Post# 962041 , Reply# 8   10/11/2017 at 21:39 (348 days old) by Norgeway (mocksville n c )        
Re funeral home ambulances

In my hometown of Leonor nc we had three funeral homes millers had cadillacs pendrys had mercurys and greets had pontiacs in 1965 a friend of ours had a baby who was very premature her husband held the baby on his lap in a portable incubator all the way to baptist hospital in Winston Salem he told me he had never been as scared in his life they were in greets new 421 Pontiac and they made a hour and forty minute trip in 45 minutes he said on all the straight stretches they did well over a hundred. Greers not greets. Lol

Post# 962043 , Reply# 9   10/11/2017 at 22:08 (348 days old) by ea56 (Sonoma Co.,CA)        
Cadillacs with Dynaflow

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I had read about this before too Steve. Here is the clip from Wikipedia about this:

The early 1950s Cadillacs were normally equipped with Hydramatic transmissions. In 1953 the General Motors Hydramatic Plant burned to the ground, leaving Cadillac without a source of transmissions. Buick Dynaflow transmissions were hastily adapted to Cadillac mount points, and some 19,000 1953 Model 62 Cadillacs, and some 28,000 Cadillacs of all models, were equipped with Dynaflow transmissions. Several thousand 1953 Oldsmobiles were also equipped with Dynaflow.

I owned a 67 Buick Skylark 2 dr HT from the spring of 76 til the fall of 81. The car was without doubt the most favorite car I ever owned. The Twin Turbine Dynaflow was a smooth as silk and I consistantly got 19 mpg. I know this because the float for the gas gauge stuck for about a year, so I had to keep track of my milage so I wouldn't run out of gas, which never happened. Then one day when I went over some RR tracks fast the gauge suddenly began to registar again, the float must have been rusted and the sharp movement shook it loose.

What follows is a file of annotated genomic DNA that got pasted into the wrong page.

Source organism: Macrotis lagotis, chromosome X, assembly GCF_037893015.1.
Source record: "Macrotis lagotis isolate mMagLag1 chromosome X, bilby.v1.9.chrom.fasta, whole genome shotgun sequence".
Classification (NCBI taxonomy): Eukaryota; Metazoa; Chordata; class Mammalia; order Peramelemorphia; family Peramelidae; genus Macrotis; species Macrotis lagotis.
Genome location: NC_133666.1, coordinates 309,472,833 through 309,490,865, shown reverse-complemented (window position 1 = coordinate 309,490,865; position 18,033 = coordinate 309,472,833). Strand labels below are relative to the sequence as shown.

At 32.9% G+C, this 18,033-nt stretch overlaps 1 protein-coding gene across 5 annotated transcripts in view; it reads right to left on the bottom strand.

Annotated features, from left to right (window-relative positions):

I also owned a 55 Cadillac Coupe DeVille for about 8 months in 74. That big old boat just floated, but big as it was I used to parallel park it in downtown San Francisco, and it took the curves of the north coast Hwy 1 like a much smaller car, handled with ease, the power brakes were very good, little fade and they didn't grab like a lot of the power brakes on 50's and 60's cars. But the gas milage, terrible! I could actually watch the gas gauge go down on the Waldo Grade. It got about 8 mpg and used a quart of oil with every fill up. But for a 19 year old car at the time, with 100,000 plus miles it really flew. And if you've never driven a car with vacuum wipers before, its a different experience. They will slow to almost a stop on acceleration. The Hydramatic shifted smoothly and predictably. I got rid of it because it was a money pit and there was gas rationing, but I sure enjoyed that Cadillac while I had it. You could squeeze four in the front and another four in the back, so it was popular with friends.